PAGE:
A little over 35 years ago, Paul Metselaar was newly married at 27. He was also an unhappy lawyer, and he decided that if he wanted to stay married, he was going to have to find a career that made him feel less miserable.
His father handed him the keys to an insolvent travel agency in New York, and the rest is history. Today, that agency has morphed into Ovation Travel Group, No. 16 on Travel Weekly's 2019 Power List with $1.4 billion in 2018 sales.
Metselaar, Ovation's CEO and chairman, recently reflected on the company's history during its 35th anniversary year. It's come a long way since 1984. Metselaar credits Ovation's growth to persistence and the fact that it has been independently owned from the start, with no investment firms involved in decision-making.
Metselaar enjoyed his first success in the travel industry when he turned the focus of the agency from serving those working in the garment industry to lawyers. He started knocking on doors to find attorney clients and created Lawyers Travel Service, today Lawyers Travel.
At the same time, he folded in a leisure travel agency business his mother owned, the genesis of Ovation's leisure business.
Today, Ovation's mix of business is about 70% corporate, 25% high-end leisure and 5% groups and meetings. That business has grown 20% year over year for the past three years.
"The most important quality that I pride myself on is persistence," said Metselaar, who attributes much of the agency's growth to that characteristic.
In the past 35 years, the country has gone through multiple wars, airlines eliminated commissions, 9/11 happened, and the global financial crisis was more protracted than predicted.
"Every time we went through one of those catastrophic events, we emerged as a stronger company, and our competitors fell away," Metselaar said.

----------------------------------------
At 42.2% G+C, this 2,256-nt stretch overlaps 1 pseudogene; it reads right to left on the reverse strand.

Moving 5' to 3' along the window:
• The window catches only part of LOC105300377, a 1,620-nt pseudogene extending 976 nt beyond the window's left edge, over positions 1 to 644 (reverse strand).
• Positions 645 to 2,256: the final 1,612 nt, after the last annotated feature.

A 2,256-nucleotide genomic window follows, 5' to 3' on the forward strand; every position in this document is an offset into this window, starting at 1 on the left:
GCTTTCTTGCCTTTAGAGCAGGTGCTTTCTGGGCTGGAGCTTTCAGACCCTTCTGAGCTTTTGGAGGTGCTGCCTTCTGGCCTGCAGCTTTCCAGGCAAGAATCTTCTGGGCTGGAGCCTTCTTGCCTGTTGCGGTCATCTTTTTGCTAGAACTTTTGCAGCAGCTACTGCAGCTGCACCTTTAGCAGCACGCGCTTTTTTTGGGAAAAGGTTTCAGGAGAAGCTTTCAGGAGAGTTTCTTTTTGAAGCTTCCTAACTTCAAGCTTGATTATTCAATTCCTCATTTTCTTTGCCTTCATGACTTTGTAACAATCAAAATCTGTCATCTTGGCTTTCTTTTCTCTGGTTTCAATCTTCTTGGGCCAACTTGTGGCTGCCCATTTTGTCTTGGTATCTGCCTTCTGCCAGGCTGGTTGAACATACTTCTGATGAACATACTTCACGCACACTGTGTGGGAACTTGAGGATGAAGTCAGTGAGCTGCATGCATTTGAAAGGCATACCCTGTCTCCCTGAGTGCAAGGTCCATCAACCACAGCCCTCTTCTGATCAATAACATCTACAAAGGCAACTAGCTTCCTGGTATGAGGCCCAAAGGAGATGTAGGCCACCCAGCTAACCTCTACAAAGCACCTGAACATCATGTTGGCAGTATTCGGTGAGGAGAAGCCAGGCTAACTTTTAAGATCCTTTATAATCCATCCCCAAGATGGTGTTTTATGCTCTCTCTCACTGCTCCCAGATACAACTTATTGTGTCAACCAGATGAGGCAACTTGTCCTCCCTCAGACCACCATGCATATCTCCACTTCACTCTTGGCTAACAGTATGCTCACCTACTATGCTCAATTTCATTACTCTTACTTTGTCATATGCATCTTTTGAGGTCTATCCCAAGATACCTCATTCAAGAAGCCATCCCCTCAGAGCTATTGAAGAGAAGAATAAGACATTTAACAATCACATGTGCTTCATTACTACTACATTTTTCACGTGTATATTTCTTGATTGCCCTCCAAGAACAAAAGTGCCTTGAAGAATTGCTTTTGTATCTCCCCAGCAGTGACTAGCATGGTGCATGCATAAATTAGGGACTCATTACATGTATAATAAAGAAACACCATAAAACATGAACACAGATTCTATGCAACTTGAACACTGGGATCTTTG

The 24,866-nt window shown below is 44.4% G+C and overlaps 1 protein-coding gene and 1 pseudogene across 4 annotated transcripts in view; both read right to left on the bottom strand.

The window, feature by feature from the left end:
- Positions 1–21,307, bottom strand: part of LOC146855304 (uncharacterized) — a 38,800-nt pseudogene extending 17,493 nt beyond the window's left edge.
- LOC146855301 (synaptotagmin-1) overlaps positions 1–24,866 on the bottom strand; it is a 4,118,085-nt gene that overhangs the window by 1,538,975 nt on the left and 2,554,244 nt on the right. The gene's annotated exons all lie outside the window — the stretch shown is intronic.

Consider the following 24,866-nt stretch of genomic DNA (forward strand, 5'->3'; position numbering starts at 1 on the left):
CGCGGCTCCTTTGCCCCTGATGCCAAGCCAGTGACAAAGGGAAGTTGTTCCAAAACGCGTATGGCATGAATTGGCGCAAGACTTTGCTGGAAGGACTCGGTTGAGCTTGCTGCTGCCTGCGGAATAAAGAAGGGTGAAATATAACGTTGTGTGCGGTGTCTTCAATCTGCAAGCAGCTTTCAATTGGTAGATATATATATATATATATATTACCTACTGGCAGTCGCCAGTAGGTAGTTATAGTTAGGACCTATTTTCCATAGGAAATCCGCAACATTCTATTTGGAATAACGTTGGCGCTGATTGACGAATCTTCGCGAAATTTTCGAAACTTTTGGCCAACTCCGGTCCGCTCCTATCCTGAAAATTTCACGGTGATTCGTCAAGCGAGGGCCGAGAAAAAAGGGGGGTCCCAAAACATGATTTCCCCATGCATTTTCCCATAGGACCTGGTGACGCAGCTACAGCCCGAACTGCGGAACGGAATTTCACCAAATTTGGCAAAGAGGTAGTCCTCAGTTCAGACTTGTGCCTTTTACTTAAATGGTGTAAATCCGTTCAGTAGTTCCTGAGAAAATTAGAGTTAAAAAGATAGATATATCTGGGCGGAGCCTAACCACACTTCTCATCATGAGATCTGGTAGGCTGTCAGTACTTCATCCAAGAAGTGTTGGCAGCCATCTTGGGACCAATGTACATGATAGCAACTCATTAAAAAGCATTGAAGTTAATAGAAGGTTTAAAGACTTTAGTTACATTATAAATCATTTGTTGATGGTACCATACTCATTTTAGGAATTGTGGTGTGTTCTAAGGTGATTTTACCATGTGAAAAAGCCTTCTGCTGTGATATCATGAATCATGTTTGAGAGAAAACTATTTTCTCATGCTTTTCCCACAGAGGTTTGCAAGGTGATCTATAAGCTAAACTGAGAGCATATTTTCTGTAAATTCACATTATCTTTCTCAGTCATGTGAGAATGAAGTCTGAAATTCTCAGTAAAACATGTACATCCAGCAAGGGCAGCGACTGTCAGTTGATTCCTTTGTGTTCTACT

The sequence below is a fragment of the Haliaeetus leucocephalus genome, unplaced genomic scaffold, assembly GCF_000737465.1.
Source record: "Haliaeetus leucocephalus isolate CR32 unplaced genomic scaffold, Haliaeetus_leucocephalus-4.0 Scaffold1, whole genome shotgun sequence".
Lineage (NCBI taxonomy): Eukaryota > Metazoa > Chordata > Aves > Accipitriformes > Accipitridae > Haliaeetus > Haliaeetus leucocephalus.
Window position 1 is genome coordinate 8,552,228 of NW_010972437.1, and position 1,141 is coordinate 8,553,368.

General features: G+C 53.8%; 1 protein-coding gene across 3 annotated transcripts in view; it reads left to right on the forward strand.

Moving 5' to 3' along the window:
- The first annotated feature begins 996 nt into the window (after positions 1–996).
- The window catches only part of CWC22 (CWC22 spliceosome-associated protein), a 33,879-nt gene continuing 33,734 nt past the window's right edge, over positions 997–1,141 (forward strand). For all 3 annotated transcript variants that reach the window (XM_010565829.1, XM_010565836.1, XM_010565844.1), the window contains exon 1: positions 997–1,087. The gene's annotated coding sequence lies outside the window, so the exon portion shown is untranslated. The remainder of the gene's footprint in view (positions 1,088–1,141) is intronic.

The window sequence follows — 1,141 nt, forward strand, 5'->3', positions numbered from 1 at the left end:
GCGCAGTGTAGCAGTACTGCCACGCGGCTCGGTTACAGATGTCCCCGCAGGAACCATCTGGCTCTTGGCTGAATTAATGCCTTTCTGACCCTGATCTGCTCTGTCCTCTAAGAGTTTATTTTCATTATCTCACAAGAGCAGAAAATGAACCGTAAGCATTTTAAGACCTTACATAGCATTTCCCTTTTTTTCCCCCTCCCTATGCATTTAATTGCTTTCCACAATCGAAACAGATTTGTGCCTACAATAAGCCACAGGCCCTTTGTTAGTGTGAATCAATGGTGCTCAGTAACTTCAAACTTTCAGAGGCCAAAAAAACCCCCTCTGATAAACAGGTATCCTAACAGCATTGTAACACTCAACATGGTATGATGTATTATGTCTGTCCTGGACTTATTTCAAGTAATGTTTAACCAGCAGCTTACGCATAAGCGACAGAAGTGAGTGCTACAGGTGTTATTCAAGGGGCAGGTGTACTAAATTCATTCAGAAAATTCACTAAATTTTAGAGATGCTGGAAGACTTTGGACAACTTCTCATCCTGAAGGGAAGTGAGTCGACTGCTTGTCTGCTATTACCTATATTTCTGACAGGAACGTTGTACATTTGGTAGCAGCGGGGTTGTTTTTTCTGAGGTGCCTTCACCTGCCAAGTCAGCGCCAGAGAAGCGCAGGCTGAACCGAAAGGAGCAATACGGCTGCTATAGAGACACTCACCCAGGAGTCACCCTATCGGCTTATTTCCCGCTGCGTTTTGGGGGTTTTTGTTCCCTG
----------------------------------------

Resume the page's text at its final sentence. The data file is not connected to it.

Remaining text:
Going forward, Ovation is bolstering its ranks of luxury independent contractors (ICs) and employees alike. The agency has around 700 employees and 200 ICs, Metselaar said. He still calls each one individually on important milestones with the company. He said that contributes to a company culture that makes employees and agents want to stay there.
"It's two words: We care," he said. "I think we show that in the way we run the business."
Going forward, Ovation plans to be opportunistic about potential acquisitions, though most growth to date has been organic, Metselaar said.
The business is helped because margins on the luxury leisure side are higher than on the corporate side; and in a business with historically tight margins, Metselaar said, a good way to increase them is growth on the luxury leisure side.
Ovation is looking to acquire an agency in the Los Angeles market, he said. The agency is also after more luxury leisure-focused ICs.
Gina Gabbard is tasked with that as Ovation's senior vice president of leisure and independent advisors.
Gabbard said she doesn't have a specific number of advisors in mind but wants to find those that are the right fit with Ovation and focused on high-touch service.
"We believe that our people are the greatest asset that we have in the company," she said.